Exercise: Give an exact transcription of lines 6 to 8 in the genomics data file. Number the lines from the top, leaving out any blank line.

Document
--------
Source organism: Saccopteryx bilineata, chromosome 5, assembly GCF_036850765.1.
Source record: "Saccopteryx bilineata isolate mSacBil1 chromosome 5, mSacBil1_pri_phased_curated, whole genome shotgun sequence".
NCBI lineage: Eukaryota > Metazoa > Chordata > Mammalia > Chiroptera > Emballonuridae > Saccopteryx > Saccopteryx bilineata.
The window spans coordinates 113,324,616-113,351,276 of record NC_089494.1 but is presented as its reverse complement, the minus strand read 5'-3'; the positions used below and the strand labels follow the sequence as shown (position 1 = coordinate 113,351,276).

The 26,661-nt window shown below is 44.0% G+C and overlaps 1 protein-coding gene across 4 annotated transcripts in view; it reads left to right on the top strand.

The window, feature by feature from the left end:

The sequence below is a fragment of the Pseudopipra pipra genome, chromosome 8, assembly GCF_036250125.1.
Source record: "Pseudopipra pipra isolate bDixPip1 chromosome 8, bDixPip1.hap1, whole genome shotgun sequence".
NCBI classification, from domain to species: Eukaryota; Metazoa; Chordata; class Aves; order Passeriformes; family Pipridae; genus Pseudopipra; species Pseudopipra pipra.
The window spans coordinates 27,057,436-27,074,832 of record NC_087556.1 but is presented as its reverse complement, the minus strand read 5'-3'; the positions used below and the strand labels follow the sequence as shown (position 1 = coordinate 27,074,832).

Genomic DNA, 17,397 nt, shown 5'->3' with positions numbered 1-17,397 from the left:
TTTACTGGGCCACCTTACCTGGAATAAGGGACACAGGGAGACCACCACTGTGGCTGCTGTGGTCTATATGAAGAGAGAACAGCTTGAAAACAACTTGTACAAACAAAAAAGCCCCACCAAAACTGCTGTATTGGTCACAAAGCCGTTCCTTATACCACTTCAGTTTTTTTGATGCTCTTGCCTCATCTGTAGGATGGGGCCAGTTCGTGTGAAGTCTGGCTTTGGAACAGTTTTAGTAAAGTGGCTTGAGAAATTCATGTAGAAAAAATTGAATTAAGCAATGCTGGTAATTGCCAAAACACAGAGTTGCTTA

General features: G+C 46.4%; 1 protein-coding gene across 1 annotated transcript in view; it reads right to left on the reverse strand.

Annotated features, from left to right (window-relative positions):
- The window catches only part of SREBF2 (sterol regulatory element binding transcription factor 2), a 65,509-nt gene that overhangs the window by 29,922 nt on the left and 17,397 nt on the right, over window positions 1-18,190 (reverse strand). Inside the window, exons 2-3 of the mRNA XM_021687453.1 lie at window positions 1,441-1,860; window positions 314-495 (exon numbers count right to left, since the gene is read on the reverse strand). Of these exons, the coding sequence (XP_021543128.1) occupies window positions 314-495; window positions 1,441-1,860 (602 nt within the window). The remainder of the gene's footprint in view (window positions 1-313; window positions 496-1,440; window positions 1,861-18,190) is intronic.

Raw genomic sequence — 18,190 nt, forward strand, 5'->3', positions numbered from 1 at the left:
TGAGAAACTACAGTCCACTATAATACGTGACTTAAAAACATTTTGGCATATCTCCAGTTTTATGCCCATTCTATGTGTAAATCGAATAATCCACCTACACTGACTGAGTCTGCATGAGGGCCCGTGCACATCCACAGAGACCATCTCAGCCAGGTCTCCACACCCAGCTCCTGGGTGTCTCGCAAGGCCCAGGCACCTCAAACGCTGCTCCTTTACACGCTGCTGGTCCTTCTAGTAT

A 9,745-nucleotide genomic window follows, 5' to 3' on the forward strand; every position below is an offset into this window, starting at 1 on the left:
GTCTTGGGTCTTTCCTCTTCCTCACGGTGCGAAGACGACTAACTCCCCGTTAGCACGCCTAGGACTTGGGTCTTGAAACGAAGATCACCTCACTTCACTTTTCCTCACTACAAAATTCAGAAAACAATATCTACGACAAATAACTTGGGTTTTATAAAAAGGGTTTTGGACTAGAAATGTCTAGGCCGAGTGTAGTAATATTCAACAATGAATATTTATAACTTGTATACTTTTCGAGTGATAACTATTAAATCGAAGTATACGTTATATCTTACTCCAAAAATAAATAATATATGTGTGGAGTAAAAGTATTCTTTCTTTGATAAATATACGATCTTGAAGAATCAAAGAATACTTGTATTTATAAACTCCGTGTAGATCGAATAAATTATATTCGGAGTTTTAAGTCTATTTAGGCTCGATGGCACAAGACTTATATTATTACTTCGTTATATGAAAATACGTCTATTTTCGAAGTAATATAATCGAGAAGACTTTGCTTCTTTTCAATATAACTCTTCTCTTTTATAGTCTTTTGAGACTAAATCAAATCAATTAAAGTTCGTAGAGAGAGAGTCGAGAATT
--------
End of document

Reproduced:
The window, feature by feature from the left end:

The sequence below is a fragment of the Pseudopipra pipra genome, chromosome 8, assembly GCF_036250125.1.
Source record: "Pseudopipra pipra isolate bDixPip1 chromosome 8, bDixPip1.hap1, whole genome shotgun sequence".